The pharmaceutical industry is divided into two categories of manufacturers: original drug companies and generics companies.
Original drug manufacturers are usually those who first look for new molecular targets that could be the target for completely new drugs and then, over the course of laborious and expensive research and development, create new preparations and formulations in order to verify the efficacy of the product in clinical trials, and finally register the new drug.
On the other hand, generics pharmaceutical manufacturers shorten the research and development process to include only a stage for developing alternative formulations or recreating the composition of original drugs based on the results of the research conducted by the original manufacturer.
However, today more and more generics companies are developing so-called improved generics, i.e. products that not only replicate known original drugs, but also offer added value in the form of, for example, improved bioavailability, reduced side effects or a more convenient form of administration.
Although the boundaries of the traditional division into original/branded medicines and generic medicines1 are becoming increasingly blurred, manufacturers of original medicines benefit from legal safeguards that compensate them for the research and development costs they incur.
Shortening the development path for generic products therefore comes at a price, as original companies benefit from additional protection regulated by pharmaceutical law. For pharmaceuticals authorised under the centralised procedure, this is known as the 8+2+1 formula, where the results of clinical trials are not made available for 8 years (data exclusivity), then there is a 2-year period where the company enjoys market exclusivity and finally, if they are able to register the drug for a new indication, an additional year of protection can be gained. Therefore, the development of generic alternatives to the original medicine is delayed.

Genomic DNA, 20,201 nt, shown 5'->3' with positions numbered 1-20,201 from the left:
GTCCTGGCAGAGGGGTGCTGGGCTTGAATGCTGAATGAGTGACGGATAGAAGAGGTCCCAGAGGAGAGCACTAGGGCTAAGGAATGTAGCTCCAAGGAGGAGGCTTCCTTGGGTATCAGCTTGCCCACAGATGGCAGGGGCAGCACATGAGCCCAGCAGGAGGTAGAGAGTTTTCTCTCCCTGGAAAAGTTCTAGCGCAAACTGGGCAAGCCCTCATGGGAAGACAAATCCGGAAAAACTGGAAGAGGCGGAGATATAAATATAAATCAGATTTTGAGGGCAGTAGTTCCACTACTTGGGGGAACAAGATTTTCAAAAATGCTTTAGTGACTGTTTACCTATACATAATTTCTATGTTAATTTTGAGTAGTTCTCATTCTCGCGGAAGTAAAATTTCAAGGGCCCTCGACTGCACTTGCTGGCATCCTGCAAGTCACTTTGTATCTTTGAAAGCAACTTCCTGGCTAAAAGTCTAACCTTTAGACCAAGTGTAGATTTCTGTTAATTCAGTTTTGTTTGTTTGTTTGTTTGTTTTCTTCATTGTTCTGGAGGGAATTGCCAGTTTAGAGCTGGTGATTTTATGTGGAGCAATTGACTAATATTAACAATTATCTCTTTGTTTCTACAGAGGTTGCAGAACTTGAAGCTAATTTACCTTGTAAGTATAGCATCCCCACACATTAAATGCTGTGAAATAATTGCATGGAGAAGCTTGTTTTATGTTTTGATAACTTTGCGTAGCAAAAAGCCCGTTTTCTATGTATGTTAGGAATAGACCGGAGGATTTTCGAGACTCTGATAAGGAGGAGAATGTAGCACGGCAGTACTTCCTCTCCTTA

In addition, manufacturers of original medicines benefit from patent protection for their products, thus enabling them to achieve a monopoly for 20 years in the market where the patent is in force.
The mechanism by which the exclusive use of a patented drug can be extended is called the Supplementary Protection Certificate (SPC). SPC grants a right to extend patent protection for products that were the subject of the first marketing authorisation. Pursuant to EU regulations No. 469/2009 of 6 May 2009 and 1768/92, uniform regulations concerning SPCs were introduced, which allow an additional period of protection of a maximum of 5 years to be obtained for original products.
However, current changes taking place within the pharmaceutical market, in particular the strengthening market position of Asian companies, threaten to weaken the competitiveness of European manufacturers.
During the period of patent or SPC protection, but after the expiry of data protection, generics companies can only carry out the necessary research and development work that would have enabled them to develop their own generic medicine and carry out the registration process.
Under the current legal framework, a generics company can only start the production process of its medicine once the SPC expires. As we know, the production of medicines requires considerable preparatory work, including the purchasing of raw materials and optimisation and validation of the manufacturing process, which means that original companies in effect enjoy an additional monopolistic period of at least a few months before generic drug manufacturers can deliver their medicines to pharmacies.
In addition, the high costs of modern therapies often result in a significant reduction in their use and thus in their accessibility for patients. Because of these factors, the European Commission has begun to consider whether the current patent protection system in relation to SPCs should be modified.